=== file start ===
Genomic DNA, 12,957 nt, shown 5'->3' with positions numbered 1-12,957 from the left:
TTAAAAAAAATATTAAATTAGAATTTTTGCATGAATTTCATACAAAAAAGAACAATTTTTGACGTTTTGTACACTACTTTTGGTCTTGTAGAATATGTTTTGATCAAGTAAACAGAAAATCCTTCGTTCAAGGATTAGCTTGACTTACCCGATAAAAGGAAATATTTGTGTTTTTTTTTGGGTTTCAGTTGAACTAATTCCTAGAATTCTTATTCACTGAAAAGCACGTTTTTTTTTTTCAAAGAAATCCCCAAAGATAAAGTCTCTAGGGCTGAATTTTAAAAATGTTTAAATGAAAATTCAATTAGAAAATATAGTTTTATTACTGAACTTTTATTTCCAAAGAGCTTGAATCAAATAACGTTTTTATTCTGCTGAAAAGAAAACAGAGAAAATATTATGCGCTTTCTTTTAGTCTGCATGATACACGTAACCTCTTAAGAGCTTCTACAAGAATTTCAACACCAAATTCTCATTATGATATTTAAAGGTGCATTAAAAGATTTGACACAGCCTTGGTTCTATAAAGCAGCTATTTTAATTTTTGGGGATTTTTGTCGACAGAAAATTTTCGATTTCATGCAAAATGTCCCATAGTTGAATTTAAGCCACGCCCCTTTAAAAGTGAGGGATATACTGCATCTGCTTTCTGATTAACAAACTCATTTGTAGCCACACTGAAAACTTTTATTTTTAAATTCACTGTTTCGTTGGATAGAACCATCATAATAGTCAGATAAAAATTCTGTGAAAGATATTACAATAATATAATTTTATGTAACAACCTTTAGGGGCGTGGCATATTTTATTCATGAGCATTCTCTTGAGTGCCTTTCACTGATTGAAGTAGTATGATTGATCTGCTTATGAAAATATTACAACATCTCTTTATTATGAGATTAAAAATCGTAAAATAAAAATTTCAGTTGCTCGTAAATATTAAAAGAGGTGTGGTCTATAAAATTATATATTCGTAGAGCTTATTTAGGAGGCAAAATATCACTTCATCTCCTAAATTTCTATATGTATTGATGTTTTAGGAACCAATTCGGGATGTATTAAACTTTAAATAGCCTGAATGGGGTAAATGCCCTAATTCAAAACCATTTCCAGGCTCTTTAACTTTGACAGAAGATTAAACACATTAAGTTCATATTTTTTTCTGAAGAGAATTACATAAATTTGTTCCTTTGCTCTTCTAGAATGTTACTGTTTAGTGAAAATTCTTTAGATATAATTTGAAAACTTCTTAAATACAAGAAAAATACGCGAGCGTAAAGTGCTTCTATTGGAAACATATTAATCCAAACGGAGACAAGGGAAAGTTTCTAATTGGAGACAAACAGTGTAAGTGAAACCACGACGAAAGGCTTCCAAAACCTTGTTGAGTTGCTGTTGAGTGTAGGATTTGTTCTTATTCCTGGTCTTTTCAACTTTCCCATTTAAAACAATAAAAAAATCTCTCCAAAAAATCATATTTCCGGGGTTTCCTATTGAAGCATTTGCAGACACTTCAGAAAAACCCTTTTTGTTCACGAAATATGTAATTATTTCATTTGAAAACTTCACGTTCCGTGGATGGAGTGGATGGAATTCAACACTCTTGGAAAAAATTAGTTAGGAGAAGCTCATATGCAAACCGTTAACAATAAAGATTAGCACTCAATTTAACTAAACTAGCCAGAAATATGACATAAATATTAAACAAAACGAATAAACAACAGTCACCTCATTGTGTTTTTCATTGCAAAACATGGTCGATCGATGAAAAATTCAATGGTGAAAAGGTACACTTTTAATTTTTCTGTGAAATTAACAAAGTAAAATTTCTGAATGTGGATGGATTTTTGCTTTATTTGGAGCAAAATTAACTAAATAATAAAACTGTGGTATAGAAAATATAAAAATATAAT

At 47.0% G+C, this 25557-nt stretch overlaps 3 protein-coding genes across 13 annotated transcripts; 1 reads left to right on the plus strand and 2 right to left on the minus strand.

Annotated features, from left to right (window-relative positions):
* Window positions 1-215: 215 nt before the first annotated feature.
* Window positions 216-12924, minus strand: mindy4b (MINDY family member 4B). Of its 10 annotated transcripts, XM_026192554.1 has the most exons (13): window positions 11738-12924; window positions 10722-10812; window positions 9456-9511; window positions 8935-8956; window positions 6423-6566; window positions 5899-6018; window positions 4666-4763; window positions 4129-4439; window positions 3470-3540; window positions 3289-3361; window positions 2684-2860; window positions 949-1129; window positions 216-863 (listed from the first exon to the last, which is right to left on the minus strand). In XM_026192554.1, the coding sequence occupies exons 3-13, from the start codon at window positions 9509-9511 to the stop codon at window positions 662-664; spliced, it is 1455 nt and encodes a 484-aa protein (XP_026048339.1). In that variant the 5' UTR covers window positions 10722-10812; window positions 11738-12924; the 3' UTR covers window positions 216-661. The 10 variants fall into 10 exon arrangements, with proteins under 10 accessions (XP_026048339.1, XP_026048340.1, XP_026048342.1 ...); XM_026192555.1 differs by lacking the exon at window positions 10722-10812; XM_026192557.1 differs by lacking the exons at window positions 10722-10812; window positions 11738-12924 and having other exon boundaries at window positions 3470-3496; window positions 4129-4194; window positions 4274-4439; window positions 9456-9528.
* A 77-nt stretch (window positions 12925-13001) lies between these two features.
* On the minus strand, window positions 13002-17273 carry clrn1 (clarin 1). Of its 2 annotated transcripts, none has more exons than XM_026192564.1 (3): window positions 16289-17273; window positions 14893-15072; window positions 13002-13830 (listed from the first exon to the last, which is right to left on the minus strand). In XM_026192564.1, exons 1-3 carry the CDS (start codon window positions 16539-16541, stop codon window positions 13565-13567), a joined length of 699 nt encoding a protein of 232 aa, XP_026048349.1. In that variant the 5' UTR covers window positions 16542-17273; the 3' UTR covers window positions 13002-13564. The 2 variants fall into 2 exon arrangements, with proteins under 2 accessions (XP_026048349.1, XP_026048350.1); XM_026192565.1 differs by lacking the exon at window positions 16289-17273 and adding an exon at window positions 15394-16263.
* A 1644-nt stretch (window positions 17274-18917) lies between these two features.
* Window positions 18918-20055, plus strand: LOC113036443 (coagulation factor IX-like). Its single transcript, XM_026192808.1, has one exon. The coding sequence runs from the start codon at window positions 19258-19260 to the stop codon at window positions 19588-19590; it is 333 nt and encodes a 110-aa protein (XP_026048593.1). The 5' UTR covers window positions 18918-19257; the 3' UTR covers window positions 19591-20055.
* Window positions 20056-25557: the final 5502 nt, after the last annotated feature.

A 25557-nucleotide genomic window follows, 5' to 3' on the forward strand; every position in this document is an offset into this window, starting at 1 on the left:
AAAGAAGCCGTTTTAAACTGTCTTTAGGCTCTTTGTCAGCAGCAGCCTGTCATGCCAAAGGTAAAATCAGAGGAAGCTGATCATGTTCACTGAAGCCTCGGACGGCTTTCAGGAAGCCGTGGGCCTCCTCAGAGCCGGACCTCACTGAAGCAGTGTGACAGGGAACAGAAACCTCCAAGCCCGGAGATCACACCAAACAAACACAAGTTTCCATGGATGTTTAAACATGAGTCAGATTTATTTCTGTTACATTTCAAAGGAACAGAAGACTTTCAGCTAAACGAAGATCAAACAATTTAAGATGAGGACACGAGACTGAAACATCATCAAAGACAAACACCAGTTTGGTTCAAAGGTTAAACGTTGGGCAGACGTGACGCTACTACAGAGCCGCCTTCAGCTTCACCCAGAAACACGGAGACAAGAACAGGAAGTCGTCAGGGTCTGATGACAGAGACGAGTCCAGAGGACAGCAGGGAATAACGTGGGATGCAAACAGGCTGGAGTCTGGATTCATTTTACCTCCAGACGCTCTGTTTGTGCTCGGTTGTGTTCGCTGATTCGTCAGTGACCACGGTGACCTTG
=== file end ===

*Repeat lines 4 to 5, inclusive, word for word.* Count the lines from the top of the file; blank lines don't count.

Annotated features, from left to right (window-relative positions):
* Window positions 1-215: 215 nt before the first annotated feature.